“Concentrating solar power was a big deal during the later parts of the oil crisis,” Gauche said. “The funding for research through the early ‘80s was, put in terms of 2018 dollars, somewhere in the region of $100 million to $200 million a year nationwide,” Gauche said. “Funding levels have varied, but the U.S. has continued to consistently invest in concentrating solar power through the years.”
When it was built, the solar tower used a large steam receiver to absorb the heat from concentrated sunlight for research and to demonstrate the technologies needed for multimegawatt tower-based concentrating solar power. Previous research by other groups used parabolic trough designs and kilowatt-scale tower designs.
Gauche said that in 1981 the research at Sandia
“There are three main steps that were achieved,” Gauche said. “Sandia had the research tower, which led to developing the first operating tower, and then there was commercialization as
Solar One was based in Barstow, California, used a steam receiver and had about 10 times more mirror-like heliostats than Sandia’s research tower, giving it 10 megawatts of electrical output. Gauche said Sandia and Rocketdyne in 1995 converted it to Solar Two, which used a molten salt receiver. Molten salts are heated to a high temperature and turn into a liquid. The hot salts flow through a receiver to absorb heat from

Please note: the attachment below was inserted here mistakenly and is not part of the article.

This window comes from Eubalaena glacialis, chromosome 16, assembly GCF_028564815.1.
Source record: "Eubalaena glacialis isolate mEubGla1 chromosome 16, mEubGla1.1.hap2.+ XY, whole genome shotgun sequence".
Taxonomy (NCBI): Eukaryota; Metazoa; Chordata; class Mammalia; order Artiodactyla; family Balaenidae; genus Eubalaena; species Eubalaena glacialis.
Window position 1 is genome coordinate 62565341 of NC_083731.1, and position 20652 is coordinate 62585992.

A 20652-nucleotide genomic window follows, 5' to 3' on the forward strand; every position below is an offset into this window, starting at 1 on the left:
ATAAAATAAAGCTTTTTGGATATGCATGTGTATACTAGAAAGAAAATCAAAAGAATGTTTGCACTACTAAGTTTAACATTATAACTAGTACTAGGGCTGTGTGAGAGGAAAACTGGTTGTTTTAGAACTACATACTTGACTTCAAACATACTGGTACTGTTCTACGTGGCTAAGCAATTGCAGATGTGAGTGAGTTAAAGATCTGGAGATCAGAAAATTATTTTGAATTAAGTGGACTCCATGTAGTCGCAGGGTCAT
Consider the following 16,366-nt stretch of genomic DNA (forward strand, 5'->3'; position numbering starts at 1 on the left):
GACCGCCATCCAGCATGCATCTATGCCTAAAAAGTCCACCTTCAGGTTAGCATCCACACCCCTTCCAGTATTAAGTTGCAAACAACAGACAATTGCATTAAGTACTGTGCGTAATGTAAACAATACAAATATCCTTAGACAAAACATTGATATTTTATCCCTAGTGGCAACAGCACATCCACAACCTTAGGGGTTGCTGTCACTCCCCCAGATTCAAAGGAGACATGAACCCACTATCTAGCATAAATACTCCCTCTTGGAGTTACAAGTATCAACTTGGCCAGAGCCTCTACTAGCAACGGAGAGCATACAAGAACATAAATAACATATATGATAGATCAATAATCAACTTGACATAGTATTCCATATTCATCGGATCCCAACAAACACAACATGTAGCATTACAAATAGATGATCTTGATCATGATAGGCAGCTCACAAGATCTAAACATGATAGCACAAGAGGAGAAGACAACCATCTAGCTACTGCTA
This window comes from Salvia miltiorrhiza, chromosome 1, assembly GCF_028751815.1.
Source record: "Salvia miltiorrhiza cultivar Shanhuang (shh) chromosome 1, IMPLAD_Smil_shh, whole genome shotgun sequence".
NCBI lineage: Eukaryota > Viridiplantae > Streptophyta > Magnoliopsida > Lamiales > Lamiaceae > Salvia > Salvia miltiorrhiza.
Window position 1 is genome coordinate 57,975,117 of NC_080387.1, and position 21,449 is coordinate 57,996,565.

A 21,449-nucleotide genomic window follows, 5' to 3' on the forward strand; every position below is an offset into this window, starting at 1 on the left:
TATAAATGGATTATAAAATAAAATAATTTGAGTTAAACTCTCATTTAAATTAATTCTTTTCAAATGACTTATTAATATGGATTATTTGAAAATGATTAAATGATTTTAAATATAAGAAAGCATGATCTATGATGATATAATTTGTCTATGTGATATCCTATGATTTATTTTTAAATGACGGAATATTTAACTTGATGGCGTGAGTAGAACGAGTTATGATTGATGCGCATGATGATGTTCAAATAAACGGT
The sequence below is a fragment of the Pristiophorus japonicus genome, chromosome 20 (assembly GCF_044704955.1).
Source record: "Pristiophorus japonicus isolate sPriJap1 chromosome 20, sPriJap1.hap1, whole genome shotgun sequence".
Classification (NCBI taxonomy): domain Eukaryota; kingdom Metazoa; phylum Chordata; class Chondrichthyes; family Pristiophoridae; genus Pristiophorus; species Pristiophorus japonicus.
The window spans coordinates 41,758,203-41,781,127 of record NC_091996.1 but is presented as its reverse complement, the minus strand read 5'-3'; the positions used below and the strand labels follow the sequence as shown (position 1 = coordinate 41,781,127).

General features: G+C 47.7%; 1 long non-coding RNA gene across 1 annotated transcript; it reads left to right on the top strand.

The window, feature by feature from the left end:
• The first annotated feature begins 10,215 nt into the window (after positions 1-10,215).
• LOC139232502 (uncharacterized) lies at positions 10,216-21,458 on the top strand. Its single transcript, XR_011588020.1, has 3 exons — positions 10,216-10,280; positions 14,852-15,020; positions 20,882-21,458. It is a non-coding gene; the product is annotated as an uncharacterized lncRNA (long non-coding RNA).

“This was the first demonstration of energy storage with concentrating solar power,” Gauche said. “It delivered storage-based solar electricity to the grid in Southern California.”
Solar Two was decommissioned in 1999 because, Gauche said, “it was a demonstration, and it had proved the point that concentrating solar power could work for utility-scale electricity generation.”
Supporting solar energy, space
Sandia’s solar tower at the National Solar Thermal Test Facility continued as a research hub for concentrating solar power as Solar One and Solar Two were operating, but its ability to generate high radiation flux from sunlight has been
“Sandia has diversified the facility and used the tower to test space shuttle tiles and ablative materials used for landers going to Saturn,” Gauche said. “We’ve also done testing for the Air Force and other agencies for national security purposes.”
Concentrating solar power research has continued to advance as well. Currently, Sandia is leading one of three teams selected by the DOE’s Solar Energy Technologies Office to compete to build a high temperature concentrating solar power system with built-in heat storage.
Sandia’s proposed system uses sand-like ceramic particles to absorb and store the heat from the concentrated sunlight. Sandia already has developed the world’s first high-temperature falling particle receiver, and the research will refine and integrate that system into a complete pilot plant.
Sandia is also a partner on a team led by the National Renewable Energy Laboratory that is researching higher temperature molten salt capabilities.
Potentially, the National Solar Thermal Test Facility could host pilot testing over a five-year period.